Tankbread are brain dead clones, mass produced by scientists holed up in the Sydney Opera House and fed en masse to the zombie scourge in an attempt to appease their voracious appetites in a bitter peace treaty. Our nameless hero finds himself tasked with transporting one such Tankbread across country in effort to find a cure for the virus that has decimated the world, before her fatal best before date ends. What follows is a witty, action packed adventure that draws upon classics such as Soylent Green, I Am Legend and with more than a hint of The Fifth Element as our hero begins to train the child like clone he comes to name Else in ways of self-defence and survival. His prickly wit and wry John McClane-esque one-liners soon rub off on her and for me this was the ultimate joy of the entire story. Else's learning curve is tragic and comical, her childlike curiosity in a dangerous world is a rose amongst gnashing teeth. I found myself rooting for her throughout despite her numbered days, begging please don't let Else die, please don't let Else die . . .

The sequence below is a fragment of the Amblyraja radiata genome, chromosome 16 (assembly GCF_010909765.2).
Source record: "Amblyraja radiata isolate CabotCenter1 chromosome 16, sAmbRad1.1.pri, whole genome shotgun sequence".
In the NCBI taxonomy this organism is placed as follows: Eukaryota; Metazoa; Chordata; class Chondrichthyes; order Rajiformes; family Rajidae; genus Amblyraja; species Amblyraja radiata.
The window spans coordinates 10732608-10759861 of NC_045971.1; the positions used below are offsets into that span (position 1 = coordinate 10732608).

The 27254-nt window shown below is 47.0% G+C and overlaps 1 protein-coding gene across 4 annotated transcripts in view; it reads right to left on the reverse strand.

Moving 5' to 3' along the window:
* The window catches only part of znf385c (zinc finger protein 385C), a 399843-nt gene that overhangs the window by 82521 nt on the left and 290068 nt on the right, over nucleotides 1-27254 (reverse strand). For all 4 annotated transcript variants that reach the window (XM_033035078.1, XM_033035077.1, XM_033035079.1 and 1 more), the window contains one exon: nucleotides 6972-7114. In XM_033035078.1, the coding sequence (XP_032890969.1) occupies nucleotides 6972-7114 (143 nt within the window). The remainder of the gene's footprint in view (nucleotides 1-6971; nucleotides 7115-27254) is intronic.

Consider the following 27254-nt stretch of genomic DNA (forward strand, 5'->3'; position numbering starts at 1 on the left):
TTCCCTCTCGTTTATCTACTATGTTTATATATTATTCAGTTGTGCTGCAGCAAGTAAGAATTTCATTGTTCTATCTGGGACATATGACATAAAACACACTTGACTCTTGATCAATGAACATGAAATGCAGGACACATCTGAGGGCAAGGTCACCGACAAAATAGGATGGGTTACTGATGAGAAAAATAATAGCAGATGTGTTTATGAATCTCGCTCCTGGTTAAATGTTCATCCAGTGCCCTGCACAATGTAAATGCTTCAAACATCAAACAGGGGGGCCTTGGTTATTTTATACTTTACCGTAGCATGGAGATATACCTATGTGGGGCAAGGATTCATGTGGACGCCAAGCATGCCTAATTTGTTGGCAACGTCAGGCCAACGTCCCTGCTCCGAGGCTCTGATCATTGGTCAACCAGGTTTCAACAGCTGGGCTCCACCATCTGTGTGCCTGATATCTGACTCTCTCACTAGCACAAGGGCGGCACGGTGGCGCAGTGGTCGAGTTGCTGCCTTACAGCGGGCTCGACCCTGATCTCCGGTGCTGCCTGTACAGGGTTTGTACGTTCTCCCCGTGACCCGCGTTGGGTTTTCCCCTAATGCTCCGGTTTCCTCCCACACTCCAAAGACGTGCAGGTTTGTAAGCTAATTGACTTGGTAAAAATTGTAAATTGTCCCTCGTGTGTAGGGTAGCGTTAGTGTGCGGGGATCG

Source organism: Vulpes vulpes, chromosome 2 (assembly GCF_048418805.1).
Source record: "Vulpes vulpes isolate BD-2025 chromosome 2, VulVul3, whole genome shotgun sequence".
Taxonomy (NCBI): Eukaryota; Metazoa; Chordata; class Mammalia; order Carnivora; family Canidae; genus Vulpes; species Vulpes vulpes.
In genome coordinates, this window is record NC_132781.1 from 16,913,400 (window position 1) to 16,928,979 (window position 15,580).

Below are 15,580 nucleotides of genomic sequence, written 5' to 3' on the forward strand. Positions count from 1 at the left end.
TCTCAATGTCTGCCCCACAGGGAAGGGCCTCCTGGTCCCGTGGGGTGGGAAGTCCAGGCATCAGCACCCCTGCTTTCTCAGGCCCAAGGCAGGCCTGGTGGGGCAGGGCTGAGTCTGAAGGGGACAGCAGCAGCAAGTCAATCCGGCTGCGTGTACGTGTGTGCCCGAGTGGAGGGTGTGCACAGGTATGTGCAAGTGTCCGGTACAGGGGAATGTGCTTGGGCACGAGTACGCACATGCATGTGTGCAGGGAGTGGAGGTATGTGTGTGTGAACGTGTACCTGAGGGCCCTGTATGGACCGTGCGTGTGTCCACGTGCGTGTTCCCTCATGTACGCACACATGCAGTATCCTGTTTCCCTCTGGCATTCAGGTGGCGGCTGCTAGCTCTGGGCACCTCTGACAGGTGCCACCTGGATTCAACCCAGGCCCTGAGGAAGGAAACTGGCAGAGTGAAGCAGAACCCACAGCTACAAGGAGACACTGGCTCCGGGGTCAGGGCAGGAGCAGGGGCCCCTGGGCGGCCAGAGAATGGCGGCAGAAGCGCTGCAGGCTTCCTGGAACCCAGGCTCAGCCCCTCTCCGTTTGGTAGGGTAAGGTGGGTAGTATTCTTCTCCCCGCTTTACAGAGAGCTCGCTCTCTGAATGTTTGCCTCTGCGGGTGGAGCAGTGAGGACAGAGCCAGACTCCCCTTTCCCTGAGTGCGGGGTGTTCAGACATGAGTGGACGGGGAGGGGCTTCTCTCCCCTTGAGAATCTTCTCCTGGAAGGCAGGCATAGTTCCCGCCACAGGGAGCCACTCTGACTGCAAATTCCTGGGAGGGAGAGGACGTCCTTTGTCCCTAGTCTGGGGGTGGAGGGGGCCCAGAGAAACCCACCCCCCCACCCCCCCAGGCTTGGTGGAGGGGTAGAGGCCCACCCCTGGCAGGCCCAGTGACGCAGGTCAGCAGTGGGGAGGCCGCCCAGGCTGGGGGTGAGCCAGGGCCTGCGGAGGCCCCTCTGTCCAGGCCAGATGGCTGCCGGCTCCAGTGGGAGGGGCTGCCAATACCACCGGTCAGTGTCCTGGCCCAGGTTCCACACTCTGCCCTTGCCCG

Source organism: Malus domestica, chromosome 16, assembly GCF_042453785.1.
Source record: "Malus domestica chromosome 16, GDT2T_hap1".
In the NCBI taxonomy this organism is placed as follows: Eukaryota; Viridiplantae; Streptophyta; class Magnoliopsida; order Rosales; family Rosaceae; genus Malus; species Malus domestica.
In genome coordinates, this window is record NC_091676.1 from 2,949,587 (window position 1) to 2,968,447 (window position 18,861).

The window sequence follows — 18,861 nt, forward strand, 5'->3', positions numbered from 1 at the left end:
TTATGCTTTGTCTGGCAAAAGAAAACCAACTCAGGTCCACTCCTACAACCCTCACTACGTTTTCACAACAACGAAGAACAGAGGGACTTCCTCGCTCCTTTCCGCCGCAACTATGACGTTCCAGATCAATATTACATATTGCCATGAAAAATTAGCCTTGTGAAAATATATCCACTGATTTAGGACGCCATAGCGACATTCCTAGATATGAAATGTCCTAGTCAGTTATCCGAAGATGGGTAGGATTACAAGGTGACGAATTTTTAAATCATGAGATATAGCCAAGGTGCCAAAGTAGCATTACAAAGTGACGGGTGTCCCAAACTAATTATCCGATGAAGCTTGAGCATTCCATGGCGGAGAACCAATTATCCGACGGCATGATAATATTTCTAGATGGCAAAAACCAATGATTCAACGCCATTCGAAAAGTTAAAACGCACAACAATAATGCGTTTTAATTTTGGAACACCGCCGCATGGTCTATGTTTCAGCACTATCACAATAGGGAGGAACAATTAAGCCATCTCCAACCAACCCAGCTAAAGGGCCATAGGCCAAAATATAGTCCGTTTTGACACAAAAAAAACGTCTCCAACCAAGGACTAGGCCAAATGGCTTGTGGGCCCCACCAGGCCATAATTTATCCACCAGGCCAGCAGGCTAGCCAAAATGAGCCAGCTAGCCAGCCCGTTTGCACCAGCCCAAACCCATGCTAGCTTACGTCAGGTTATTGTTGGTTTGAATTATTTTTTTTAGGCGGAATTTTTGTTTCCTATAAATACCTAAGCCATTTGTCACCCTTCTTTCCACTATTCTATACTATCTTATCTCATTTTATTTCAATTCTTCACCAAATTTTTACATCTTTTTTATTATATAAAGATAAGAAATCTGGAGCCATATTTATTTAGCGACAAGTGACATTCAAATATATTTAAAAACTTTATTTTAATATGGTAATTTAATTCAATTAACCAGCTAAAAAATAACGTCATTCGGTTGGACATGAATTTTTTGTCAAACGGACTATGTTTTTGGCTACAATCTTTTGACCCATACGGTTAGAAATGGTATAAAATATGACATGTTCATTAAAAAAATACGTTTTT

Along the way our hero and his not vulnerable for long sidekick, face off against endless swarms of hungry zombies and meet a variety of strange characters that add a greater depth to the story including honourable knights, flying nuns, feral children and flesh hungry pigs. From cover to cover, Tankbread is a balls to the wall, brains on the ceiling, tongue through cheek action comedy that even manages to twang a few heartstrings along the way. Zombie fans need to jump on this now and give this novel the recognition it deserves.
5/5